Currently available low cost haptic devices allow inexpensive surgical training with no risk to patients. Major
drawbacks of lower cost devices include limited maximum feedback force and the incapability to expose occurring
moments. Aim of this work was the design and implementation of a surgical simulator that allows the evaluation
of multi-sensory stimuli in order to overcome the occurring drawbacks.
The simulator was built following a modular architecture to allow flexible combinations and thorough evaluation
of different multi-sensory feedback modules. A Kirschner-Wire (K-Wire) tibial fracture fixation procedure
was defined and implemented as a first test scenario. A set of computational metrics has been derived from the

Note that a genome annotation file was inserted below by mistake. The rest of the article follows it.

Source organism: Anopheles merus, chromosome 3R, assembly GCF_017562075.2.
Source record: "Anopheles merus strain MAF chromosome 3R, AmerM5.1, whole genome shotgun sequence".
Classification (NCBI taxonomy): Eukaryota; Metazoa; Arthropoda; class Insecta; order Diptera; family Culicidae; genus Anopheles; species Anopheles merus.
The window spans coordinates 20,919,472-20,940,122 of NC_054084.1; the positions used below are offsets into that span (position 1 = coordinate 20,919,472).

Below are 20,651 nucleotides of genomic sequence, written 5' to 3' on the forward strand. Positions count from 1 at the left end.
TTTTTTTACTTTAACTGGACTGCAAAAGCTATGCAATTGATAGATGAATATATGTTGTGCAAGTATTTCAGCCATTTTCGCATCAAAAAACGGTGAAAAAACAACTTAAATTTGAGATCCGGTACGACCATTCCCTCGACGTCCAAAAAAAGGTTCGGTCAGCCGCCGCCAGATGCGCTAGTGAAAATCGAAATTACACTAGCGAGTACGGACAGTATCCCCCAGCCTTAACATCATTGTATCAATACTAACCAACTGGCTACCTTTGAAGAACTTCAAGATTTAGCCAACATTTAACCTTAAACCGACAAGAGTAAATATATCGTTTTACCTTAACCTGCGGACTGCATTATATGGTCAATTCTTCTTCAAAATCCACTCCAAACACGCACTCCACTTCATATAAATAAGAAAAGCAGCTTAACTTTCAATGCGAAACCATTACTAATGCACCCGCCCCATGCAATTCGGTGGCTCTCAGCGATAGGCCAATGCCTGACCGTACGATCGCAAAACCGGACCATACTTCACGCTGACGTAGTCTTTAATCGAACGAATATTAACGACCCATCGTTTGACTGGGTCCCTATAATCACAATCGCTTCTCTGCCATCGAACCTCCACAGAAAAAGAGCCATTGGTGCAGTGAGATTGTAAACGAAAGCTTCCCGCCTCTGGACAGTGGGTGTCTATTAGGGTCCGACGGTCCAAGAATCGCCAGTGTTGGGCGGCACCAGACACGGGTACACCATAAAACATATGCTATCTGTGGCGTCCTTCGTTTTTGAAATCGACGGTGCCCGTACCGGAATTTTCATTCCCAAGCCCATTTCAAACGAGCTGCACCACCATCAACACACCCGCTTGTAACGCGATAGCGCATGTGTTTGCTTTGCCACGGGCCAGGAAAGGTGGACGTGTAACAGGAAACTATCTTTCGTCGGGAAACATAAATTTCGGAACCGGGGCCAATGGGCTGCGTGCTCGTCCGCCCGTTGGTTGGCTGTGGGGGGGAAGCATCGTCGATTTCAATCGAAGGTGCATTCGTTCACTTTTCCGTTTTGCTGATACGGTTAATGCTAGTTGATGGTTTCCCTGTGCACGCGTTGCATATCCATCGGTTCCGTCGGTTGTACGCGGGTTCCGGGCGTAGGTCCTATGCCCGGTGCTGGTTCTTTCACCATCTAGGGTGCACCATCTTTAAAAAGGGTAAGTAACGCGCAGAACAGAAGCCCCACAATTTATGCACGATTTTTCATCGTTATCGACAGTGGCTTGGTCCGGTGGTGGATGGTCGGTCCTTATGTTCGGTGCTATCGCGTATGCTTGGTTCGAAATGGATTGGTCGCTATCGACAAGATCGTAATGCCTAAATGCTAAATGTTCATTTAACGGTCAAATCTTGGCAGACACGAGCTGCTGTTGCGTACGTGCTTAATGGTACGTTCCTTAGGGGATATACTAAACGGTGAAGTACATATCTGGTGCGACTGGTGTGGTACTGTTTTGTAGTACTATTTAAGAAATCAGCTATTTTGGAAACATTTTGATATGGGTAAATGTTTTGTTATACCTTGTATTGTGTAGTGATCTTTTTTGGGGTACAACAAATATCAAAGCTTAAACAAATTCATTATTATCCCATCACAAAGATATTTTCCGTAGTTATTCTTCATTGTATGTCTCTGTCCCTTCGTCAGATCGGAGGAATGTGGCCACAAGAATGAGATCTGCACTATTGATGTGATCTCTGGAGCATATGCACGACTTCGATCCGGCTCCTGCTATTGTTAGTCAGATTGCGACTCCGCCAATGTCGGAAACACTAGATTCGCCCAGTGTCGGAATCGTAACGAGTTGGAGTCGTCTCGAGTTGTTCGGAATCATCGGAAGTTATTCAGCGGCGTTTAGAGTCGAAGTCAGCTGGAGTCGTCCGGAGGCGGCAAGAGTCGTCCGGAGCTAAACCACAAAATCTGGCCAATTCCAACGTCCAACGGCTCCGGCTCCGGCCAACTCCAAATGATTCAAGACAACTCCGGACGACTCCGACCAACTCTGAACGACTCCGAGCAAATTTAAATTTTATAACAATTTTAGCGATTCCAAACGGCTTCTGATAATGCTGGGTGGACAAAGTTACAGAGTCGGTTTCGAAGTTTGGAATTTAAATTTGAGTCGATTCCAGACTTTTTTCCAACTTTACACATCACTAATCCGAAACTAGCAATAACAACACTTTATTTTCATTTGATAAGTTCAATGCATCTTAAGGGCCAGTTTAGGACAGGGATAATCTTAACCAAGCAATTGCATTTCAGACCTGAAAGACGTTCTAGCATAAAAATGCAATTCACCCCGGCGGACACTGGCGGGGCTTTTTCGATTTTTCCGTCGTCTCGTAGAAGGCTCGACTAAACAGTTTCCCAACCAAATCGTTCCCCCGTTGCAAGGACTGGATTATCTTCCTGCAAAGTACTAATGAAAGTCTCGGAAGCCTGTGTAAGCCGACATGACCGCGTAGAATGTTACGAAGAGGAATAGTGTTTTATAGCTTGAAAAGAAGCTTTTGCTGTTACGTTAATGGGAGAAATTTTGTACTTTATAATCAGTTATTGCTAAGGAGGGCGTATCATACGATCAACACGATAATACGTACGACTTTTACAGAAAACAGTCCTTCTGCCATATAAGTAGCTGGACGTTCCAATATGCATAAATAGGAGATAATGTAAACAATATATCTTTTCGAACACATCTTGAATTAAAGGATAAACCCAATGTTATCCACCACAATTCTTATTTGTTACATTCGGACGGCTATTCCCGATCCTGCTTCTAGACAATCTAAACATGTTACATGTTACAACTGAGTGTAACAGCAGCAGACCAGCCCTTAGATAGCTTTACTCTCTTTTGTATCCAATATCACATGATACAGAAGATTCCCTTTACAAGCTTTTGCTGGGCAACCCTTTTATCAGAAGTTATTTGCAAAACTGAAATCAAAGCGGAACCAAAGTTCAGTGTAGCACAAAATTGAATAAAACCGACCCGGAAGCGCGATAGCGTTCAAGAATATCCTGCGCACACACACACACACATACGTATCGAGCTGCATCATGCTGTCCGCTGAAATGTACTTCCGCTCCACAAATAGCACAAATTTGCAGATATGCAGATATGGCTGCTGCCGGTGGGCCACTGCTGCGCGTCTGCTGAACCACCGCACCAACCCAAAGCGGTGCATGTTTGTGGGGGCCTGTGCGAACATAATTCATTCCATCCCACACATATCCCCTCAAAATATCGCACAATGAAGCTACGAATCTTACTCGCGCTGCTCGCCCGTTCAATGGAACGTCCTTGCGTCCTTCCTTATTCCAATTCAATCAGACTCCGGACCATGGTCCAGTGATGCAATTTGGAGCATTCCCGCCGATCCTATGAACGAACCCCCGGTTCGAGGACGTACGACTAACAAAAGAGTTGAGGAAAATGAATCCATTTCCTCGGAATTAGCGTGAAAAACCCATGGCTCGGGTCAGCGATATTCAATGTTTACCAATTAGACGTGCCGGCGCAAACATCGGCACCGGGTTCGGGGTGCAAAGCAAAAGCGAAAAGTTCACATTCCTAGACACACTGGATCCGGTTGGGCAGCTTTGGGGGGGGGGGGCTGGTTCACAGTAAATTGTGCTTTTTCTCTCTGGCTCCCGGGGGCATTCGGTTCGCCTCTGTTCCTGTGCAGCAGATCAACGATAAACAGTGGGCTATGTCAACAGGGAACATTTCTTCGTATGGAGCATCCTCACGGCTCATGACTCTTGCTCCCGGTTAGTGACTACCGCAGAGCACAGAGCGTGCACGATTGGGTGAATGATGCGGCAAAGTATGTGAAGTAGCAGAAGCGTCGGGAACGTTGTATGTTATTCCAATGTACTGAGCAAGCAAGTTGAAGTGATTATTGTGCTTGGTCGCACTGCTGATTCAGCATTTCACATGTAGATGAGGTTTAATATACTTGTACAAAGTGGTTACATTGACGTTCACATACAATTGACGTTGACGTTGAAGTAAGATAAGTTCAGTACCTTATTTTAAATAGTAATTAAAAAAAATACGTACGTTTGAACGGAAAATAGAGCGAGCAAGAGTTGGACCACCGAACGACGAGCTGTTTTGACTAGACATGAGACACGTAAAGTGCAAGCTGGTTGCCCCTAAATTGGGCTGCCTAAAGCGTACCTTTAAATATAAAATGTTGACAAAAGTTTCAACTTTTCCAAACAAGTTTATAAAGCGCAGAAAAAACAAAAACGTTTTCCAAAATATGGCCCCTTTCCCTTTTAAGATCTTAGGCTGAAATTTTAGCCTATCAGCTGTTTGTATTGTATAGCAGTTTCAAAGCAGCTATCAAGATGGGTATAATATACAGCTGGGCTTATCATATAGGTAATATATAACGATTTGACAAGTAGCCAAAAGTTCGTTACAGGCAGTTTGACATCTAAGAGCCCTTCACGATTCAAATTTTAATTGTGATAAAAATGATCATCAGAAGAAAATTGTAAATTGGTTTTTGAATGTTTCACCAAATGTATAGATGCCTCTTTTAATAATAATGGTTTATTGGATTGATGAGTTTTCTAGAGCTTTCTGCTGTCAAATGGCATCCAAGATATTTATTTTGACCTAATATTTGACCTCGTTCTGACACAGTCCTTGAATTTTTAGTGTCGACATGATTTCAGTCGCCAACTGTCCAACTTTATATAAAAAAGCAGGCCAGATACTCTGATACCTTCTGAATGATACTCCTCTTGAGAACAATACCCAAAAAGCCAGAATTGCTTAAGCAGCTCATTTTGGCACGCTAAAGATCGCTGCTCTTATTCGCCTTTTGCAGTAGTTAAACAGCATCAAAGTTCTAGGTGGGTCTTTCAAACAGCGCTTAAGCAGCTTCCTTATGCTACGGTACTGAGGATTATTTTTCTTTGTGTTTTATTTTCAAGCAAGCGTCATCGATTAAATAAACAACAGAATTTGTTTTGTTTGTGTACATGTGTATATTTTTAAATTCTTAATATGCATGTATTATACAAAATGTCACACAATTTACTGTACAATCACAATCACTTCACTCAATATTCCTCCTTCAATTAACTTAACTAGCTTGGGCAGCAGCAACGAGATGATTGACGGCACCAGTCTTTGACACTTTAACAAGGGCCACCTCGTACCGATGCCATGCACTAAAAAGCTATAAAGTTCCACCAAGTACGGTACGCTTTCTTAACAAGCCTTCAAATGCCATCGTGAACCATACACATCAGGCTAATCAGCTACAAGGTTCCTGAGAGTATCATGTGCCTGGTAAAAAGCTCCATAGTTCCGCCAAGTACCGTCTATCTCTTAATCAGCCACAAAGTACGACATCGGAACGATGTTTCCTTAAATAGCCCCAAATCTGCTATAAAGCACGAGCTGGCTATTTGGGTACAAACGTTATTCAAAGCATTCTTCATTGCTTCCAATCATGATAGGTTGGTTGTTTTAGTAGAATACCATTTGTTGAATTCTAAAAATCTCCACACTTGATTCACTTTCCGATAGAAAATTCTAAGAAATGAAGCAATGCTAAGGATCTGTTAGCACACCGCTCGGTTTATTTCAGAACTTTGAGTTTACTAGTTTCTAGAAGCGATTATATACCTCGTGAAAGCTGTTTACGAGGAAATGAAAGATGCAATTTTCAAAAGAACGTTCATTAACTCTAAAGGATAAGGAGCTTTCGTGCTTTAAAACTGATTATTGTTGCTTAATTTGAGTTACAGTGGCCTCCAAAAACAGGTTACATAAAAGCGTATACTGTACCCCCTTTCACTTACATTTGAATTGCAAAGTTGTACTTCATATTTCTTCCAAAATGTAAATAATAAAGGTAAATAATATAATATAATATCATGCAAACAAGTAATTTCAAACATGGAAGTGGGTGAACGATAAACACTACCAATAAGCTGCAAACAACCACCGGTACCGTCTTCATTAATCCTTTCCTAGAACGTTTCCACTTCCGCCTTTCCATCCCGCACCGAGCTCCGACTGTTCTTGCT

clinical requirements of the task to objectively assess the trainees performance during simulation.
Sensory feedback modules for haptic and visual feedback have been developed, each in a basic and additionally
in an enhanced form. First tests have shown that specific visual concepts can overcome some of the drawbacks
coming along with low cost haptic devices. The simulator, the metrics and the surgery scenario together represent
an important step towards a better understanding of the perception of multi-sensory feedback in complex surgical
training tasks. Field studies on top of the architecture can open the way to risk-less and inexpensive surgical
simulations that can keep up with traditional surgical training.